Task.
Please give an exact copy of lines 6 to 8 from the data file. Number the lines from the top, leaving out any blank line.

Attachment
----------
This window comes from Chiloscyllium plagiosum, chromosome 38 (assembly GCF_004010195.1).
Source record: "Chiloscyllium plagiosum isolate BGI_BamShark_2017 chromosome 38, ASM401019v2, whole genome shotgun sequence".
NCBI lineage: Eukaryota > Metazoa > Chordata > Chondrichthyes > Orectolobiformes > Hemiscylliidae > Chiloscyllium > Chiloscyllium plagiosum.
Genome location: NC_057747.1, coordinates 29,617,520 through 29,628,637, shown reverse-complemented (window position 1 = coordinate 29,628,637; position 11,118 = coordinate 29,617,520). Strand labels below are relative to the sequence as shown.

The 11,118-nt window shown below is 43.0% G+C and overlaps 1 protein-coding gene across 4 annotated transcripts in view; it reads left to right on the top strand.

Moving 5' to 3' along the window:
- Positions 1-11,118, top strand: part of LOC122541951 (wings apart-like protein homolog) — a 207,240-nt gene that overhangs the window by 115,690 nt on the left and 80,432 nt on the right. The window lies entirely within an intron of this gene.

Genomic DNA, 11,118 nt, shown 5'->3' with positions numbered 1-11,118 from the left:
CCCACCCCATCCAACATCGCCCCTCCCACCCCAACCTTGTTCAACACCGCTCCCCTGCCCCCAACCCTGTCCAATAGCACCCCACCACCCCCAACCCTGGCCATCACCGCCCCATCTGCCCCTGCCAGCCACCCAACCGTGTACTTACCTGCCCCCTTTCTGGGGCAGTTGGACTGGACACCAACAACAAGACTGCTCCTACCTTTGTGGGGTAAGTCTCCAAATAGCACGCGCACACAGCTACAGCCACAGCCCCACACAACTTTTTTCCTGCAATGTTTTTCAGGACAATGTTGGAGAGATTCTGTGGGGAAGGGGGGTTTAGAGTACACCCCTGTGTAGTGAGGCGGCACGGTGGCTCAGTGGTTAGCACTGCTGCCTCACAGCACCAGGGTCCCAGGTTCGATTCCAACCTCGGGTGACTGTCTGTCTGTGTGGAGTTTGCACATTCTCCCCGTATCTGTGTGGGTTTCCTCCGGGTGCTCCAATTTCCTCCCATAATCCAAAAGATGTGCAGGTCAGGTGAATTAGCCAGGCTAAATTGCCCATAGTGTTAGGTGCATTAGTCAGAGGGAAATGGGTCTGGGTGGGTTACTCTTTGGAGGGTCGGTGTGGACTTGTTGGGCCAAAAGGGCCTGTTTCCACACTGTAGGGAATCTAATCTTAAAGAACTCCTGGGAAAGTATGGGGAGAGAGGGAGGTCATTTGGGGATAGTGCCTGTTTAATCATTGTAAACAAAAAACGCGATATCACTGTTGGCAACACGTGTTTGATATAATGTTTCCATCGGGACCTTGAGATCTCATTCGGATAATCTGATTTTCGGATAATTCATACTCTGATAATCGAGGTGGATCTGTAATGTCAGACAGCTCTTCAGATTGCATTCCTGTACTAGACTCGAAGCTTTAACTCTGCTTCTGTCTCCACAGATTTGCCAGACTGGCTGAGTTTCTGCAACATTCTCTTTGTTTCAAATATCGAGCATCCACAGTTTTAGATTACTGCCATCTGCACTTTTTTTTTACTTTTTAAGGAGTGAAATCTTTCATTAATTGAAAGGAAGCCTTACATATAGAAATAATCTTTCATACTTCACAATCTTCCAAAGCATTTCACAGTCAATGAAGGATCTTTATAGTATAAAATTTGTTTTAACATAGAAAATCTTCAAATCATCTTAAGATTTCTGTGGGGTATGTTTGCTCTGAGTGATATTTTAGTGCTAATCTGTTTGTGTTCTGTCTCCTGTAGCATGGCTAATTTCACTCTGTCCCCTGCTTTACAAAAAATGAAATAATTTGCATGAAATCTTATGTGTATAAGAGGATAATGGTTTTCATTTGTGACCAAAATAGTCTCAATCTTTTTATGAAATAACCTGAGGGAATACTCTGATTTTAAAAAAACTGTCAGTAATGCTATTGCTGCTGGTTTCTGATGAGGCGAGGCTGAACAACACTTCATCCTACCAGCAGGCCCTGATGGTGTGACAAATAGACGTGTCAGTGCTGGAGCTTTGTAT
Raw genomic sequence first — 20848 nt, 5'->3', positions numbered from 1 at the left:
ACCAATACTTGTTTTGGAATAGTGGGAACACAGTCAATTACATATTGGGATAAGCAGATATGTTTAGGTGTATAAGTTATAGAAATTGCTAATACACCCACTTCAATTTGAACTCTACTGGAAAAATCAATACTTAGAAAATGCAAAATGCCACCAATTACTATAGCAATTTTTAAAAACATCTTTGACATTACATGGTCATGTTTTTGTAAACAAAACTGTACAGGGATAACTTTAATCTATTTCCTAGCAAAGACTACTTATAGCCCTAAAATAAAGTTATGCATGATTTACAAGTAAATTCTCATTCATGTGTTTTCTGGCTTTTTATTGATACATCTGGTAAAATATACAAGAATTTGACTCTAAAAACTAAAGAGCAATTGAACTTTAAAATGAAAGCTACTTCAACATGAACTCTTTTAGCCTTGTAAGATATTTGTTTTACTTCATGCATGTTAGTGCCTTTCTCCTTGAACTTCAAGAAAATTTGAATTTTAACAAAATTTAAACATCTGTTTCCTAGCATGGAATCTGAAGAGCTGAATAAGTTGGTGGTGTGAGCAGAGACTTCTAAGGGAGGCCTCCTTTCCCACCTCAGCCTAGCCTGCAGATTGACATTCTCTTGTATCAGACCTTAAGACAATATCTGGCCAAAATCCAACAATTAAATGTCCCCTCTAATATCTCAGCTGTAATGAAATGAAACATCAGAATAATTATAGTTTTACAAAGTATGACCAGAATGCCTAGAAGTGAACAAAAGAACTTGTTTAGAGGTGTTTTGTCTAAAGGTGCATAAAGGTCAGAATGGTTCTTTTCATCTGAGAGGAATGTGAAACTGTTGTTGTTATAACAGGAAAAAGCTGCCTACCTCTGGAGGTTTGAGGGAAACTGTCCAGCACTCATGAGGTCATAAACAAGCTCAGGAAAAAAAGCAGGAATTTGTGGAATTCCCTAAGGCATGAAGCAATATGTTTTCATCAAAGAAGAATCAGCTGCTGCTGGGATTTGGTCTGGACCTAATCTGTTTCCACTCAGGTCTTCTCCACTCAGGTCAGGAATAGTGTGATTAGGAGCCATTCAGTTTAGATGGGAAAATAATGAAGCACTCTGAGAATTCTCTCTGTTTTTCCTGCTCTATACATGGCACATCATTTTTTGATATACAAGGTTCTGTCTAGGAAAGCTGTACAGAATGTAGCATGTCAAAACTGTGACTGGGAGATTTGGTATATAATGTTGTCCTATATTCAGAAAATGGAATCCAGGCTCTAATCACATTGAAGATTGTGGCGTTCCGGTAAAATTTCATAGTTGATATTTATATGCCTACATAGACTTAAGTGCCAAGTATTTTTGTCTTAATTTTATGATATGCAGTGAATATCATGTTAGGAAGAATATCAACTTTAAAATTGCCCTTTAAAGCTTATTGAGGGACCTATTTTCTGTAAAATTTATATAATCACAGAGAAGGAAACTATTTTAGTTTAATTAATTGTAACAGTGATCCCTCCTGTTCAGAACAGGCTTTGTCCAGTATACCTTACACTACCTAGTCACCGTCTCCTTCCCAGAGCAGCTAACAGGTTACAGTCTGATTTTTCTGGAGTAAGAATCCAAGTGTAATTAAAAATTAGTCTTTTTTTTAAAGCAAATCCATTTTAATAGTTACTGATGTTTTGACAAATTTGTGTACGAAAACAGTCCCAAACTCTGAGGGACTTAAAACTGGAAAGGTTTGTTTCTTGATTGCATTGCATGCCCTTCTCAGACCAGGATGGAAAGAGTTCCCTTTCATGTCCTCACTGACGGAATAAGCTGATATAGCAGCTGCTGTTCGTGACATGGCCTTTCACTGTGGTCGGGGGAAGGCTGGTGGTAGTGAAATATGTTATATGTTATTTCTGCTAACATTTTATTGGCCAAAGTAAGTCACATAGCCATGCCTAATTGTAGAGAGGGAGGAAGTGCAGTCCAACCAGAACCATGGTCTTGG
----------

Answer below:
Moving 5' to 3' along the window:
- Positions 1-11,118, top strand: part of LOC122541951 (wings apart-like protein homolog) — a 207,240-nt gene that overhangs the window by 115,690 nt on the left and 80,432 nt on the right. The window lies entirely within an intron of this gene.

Genomic DNA, 11,118 nt, shown 5'->3' with positions numbered 1-11,118 from the left: